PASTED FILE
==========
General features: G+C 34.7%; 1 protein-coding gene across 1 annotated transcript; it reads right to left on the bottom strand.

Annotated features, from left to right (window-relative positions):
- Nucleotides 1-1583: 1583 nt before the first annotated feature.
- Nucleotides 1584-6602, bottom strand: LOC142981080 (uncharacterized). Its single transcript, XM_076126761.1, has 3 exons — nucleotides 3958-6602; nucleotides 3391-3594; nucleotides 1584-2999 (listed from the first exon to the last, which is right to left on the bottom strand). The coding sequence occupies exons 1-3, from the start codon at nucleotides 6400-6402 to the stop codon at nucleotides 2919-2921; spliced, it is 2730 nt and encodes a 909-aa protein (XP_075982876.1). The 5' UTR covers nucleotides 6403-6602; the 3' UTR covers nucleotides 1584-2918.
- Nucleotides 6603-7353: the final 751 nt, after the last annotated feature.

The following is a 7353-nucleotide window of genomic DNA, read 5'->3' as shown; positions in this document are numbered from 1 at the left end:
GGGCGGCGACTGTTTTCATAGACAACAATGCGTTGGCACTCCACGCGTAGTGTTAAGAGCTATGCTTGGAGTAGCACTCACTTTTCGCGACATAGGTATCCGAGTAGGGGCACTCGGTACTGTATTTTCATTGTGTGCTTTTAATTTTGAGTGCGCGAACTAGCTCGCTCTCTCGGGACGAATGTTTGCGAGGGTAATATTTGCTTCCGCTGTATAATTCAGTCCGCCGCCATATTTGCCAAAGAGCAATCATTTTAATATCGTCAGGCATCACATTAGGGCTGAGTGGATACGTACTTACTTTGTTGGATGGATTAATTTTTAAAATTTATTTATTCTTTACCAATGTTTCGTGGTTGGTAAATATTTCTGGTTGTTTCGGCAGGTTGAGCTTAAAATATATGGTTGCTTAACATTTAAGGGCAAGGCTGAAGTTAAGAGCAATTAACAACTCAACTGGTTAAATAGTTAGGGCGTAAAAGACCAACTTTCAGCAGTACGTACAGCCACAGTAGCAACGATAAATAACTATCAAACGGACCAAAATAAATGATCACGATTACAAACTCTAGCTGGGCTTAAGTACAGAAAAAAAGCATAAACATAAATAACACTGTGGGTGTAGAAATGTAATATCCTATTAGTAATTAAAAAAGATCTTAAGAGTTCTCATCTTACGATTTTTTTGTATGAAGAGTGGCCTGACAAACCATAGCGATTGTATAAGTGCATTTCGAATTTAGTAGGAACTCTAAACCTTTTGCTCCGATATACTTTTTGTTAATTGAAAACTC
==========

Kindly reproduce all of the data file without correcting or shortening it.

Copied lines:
General features: G+C 34.7%; 1 protein-coding gene across 1 annotated transcript; it reads right to left on the bottom strand.

Annotated features, from left to right (window-relative positions):
- Nucleotides 1-1583: 1583 nt before the first annotated feature.
- Nucleotides 1584-6602, bottom strand: LOC142981080 (uncharacterized). Its single transcript, XM_076126761.1, has 3 exons — nucleotides 3958-6602; nucleotides 3391-3594; nucleotides 1584-2999 (listed from the first exon to the last, which is right to left on the bottom strand). The coding sequence occupies exons 1-3, from the start codon at nucleotides 6400-6402 to the stop codon at nucleotides 2919-2921; spliced, it is 2730 nt and encodes a 909-aa protein (XP_075982876.1). The 5' UTR covers nucleotides 6403-6602; the 3' UTR covers nucleotides 1584-2918.
- Nucleotides 6603-7353: the final 751 nt, after the last annotated feature.

The following is a 7353-nucleotide window of genomic DNA, read 5'->3' as shown; positions in this document are numbered from 1 at the left end:
GGGCGGCGACTGTTTTCATAGACAACAATGCGTTGGCACTCCACGCGTAGTGTTAAGAGCTATGCTTGGAGTAGCACTCACTTTTCGCGACATAGGTATCCGAGTAGGGGCACTCGGTACTGTATTTTCATTGTGTGCTTTTAATTTTGAGTGCGCGAACTAGCTCGCTCTCTCGGGACGAATGTTTGCGAGGGTAATATTTGCTTCCGCTGTATAATTCAGTCCGCCGCCATATTTGCCAAAGAGCAATCATTTTAATATCGTCAGGCATCACATTAGGGCTGAGTGGATACGTACTTACTTTGTTGGATGGATTAATTTTTAAAATTTATTTATTCTTTACCAATGTTTCGTGGTTGGTAAATATTTCTGGTTGTTTCGGCAGGTTGAGCTTAAAATATATGGTTGCTTAACATTTAAGGGCAAGGCTGAAGTTAAGAGCAATTAACAACTCAACTGGTTAAATAGTTAGGGCGTAAAAGACCAACTTTCAGCAGTACGTACAGCCACAGTAGCAACGATAAATAACTATCAAACGGACCAAAATAAATGATCACGATTACAAACTCTAGCTGGGCTTAAGTACAGAAAAAAAGCATAAACATAAATAACACTGTGGGTGTAGAAATGTAATATCCTATTAGTAATTAAAAAAGATCTTAAGAGTTCTCATCTTACGATTTTTTTGTATGAAGAGTGGCCTGACAAACCATAGCGATTGTATAAGTGCATTTCGAATTTAGTAGGAACTCTAAACCTTTTGCTCCGATATACTTTTTGTTAATTGAAAACTC